Please use this identifier to cite or link to this item: http://hdl.handle.net/1959.13/806494
- Are Australian oncology health professionals burning out?: a view from the trenches
- The University of Newcastle. Faculty of Health, School of Medicine and Public Health
- The objective was to determine the prevalence and predictors of burnout and psychiatric morbidity in the Australian oncology workforce. A cross-sectional nationwide survey was conducted with 740 (56%) members of the Clinical Oncological Society of Australia. Results: High levels of [emotional] exhaustion were present in 32.8% of participants with direct patient contact (DPC), and 26.7% of those with no direct patient contact (NDPC). The main predictors of burnout were dissatisfaction with leave arrangements for the purpose of preventing or recovering from burnout, increased hours of patient contact, and perceived need for communication skills training. It was concluded that Australian cancer care workers experience considerable occupational distress whilst possessing high levels of personal accomplishment. Regular screening for burnout is recommended with particular focus on those at-risk staff who have a substantial amount of patient contact, neglect to take adequate leave, or who have not attended communication skills training.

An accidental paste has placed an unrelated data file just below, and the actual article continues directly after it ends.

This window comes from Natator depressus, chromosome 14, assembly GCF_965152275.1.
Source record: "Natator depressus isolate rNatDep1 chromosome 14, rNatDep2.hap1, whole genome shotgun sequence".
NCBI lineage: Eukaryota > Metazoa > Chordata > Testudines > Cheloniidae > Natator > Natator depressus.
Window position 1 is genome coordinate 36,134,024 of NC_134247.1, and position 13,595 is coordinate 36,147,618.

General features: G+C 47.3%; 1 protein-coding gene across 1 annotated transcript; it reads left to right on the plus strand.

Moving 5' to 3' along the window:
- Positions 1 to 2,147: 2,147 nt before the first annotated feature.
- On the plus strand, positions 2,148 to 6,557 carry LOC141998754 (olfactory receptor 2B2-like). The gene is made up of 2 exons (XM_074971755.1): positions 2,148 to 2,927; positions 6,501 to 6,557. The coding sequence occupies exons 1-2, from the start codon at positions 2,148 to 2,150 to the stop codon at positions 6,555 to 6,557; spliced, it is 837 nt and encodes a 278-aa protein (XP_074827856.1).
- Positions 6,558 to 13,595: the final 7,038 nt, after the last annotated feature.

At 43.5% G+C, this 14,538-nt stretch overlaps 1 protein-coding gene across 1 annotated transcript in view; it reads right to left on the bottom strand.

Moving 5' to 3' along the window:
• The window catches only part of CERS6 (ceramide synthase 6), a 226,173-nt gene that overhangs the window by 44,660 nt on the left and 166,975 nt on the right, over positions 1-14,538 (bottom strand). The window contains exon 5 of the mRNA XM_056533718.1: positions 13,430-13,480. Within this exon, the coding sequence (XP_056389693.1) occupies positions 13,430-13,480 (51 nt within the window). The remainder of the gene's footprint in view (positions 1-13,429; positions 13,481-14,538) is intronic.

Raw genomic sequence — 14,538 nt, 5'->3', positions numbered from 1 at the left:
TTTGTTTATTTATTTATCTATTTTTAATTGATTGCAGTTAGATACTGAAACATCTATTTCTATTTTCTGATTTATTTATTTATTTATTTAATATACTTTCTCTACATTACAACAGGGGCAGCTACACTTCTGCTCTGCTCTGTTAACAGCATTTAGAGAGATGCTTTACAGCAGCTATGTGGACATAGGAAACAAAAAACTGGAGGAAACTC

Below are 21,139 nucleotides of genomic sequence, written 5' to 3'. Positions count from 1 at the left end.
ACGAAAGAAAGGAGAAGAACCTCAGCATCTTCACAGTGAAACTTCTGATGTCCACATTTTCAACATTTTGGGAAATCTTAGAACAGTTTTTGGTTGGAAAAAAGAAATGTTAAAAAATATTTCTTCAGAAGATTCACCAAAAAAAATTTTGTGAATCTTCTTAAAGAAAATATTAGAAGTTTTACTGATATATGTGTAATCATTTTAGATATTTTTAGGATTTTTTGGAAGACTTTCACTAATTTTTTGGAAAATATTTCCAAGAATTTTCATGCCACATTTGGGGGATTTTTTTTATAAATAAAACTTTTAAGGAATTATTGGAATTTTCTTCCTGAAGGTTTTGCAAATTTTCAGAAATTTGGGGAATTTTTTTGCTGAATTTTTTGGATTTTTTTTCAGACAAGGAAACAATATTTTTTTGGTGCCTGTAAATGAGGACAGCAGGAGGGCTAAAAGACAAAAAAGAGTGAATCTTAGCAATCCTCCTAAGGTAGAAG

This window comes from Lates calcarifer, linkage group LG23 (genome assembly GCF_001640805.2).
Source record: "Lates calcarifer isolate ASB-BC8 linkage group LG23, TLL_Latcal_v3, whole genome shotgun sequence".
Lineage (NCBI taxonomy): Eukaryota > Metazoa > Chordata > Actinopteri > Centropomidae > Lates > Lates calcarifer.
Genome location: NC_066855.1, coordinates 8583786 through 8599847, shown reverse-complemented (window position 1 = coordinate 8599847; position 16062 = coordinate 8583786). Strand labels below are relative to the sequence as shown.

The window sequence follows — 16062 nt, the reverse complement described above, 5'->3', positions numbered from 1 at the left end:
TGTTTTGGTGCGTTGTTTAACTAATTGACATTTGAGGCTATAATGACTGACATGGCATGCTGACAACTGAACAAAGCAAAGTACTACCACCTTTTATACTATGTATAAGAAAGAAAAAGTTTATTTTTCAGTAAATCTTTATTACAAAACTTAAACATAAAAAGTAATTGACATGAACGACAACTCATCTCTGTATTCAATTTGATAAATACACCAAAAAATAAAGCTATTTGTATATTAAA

- European Journal of Cancer Vol. 45, Issue 3, p. 393-399
- Publisher Link
- Resource Type
- journal article